Simple Design, Simple Palette
As the entry drive gently swings into the entry sequence area, a curbless welcome plaza allows the drop-off of and special parking for Elders and also provides an area for gathering before proceeding into the Welcome Place. An arc of lit bollards demarcates the vehicular zone. On the river side of the Welcome Place, a simple terrace faces the Columbia River with breathtaking views of the Umtanum Ridge; it is a place for meals and gathering near the river that has sustained the Wanapum people since time immemorial. The River Terrace is held on the river side edge by lit benches that invite visitors to pause and experience the expanse of sagebrush steppe between the building and the Columbia River.

Materials express a restrained palette that reflect the landscape itself. At first look, the color, materials and texture of the surrounding landscape appear constant and monotone, but upon closer exploration are revealed to be richly nuanced with shocks of colorful lichen and textured with many species of native plants that are still gathered by the Wanapum today. Seasonal changes on the site range from a beautifully stark blanket of white snow in the winter with buckwheat and sage poking through, to a riot of wildflowers and edible-root-bearing plants in the spring. The planting palette for the restoration zones simply replicates the native plant palette of the existing site and creates a continuous plane that expresses the idea that the project is secondary to the powerful landscape. In a few intentional locations the native plants have been concentrated into planting beds that contain the shrubs, grasses and forbs that are important to the Wanapum or are gathered during that particular season. For this project, the Wanapum gathered specific significant plant material from remote sites to be planted in these areas.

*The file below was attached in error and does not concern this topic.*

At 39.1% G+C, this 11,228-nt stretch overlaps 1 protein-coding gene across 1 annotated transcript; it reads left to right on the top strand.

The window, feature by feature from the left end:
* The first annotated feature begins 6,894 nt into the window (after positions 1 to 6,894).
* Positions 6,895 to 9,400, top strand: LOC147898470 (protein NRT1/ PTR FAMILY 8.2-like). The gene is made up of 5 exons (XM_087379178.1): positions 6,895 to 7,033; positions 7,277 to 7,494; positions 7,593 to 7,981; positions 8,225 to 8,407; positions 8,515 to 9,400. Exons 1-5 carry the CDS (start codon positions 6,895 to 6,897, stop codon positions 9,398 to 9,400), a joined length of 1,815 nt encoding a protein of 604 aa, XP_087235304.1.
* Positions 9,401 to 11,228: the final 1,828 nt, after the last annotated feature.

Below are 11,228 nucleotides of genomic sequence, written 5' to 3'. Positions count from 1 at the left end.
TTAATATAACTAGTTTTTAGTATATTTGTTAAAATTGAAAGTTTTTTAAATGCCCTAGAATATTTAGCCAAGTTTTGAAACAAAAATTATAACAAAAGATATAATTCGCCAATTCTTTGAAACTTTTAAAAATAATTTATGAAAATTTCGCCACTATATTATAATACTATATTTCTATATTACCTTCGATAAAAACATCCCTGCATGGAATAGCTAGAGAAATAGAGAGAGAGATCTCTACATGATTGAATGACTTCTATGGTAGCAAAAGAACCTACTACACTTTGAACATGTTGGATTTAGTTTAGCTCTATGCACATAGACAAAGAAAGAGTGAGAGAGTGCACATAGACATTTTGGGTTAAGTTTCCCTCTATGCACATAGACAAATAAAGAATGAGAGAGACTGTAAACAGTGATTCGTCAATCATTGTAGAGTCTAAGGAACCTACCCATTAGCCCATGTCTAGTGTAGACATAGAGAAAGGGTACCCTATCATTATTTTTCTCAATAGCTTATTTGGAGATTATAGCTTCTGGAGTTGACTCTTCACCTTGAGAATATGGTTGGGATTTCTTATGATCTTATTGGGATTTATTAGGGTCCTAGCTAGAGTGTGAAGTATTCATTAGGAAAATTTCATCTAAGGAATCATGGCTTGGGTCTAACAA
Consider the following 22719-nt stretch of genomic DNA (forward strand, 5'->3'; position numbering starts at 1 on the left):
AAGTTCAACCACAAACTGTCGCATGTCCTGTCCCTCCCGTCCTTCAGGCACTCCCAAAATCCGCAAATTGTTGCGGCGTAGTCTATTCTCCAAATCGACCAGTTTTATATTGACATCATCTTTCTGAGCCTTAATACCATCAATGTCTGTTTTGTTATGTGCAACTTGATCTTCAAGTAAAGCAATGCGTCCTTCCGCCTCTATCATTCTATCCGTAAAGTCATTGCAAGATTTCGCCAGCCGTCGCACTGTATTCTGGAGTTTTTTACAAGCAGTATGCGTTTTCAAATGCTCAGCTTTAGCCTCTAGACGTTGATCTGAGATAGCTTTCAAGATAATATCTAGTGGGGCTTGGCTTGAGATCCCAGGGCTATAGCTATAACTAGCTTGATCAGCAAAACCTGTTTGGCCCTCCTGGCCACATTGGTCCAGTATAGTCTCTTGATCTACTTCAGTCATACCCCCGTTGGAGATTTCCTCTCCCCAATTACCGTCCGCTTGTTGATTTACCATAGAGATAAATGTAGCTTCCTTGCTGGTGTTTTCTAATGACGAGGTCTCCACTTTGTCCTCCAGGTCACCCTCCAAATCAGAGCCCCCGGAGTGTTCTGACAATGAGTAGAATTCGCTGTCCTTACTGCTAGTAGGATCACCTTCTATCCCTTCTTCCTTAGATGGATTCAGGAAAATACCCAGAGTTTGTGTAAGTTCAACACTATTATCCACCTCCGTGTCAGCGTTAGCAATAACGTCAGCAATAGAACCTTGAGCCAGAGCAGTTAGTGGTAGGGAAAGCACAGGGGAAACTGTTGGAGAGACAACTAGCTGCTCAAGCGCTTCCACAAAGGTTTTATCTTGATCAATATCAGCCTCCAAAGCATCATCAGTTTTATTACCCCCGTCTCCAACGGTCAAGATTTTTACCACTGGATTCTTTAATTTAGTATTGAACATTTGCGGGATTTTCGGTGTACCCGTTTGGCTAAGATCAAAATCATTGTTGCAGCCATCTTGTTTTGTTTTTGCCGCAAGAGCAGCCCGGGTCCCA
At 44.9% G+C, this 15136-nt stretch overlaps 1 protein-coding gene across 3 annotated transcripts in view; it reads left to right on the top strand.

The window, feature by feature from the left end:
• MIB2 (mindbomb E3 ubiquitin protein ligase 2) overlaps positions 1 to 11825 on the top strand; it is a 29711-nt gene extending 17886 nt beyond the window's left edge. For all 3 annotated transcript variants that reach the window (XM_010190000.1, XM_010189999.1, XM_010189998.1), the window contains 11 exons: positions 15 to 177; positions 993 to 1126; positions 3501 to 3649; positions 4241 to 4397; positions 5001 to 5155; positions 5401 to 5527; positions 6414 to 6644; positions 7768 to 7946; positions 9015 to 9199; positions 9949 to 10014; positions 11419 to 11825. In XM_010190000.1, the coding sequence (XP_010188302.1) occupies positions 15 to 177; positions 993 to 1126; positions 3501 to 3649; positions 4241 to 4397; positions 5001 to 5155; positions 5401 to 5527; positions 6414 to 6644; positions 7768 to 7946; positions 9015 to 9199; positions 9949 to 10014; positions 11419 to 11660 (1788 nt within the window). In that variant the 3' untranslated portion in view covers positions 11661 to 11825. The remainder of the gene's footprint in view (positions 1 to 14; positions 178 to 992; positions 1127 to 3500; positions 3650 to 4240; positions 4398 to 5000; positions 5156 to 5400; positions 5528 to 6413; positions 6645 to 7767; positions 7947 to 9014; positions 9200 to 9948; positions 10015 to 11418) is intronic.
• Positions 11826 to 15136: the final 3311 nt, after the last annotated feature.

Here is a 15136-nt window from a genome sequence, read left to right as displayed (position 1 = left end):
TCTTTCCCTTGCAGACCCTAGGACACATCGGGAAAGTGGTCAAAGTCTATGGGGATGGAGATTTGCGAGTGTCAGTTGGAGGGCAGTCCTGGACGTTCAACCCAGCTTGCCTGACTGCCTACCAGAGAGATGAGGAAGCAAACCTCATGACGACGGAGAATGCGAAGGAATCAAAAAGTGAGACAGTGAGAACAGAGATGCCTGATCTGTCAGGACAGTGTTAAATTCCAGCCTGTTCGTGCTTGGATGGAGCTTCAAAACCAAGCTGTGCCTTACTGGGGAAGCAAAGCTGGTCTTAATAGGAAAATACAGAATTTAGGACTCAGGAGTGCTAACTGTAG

In Wanapum culture, wood is used very sparingly as trees are rare in this landscape. The wood that was used traditionally was collected from the Columbia as tree snags floated down the river. To that end, wood was used sparingly on the site as infill at the Welcome Plaza bollards and topping the concrete seat walls at the River Terrace. The bright yellow-green color of the lichen that attaches itself to rocks all over the site is expressed in the colored resin infill panels of the custom lit bollards and lighting along the East Path. Along the pathway and at the Welcome Plaza, the colors of the concrete, crushed rock surfaces, and path markers are warm earth tones, designed to blend with the larger landscape.

Environmental Sensitivity
Preservation of the existing sagebrush steppe was an overarching goal for this project, so creating a tight footprint for the project was of great importance. Sagebrush protection fencing was used in lieu of tree protection fencing, grading was kept to a minimum and the entry drive was cut as narrowly as possible. Stormwater is expressed through vertical channels in the building repository walls and outlets to flush basalt runnels that connect to infiltration galleries throughout the parking area and on the river side of the building. Naturally drought tolerant native plants were used exclusively.

Project Background
The new Wanapum Heritage Center is a collaborative effort between the Wanapum People of Priest Rapids and the Grant County Public Utility District (PUD) to tell the story of the Wanapum in a living cultural center. The 50,000 sf building houses the permanent exhibit and repository as well as the transparent Welcome Place, which houses the facility’s more active visitor and community-based functions. The project received an Honor Award from the Washington Chapter of the American Society of Landscape Architects (WASLA).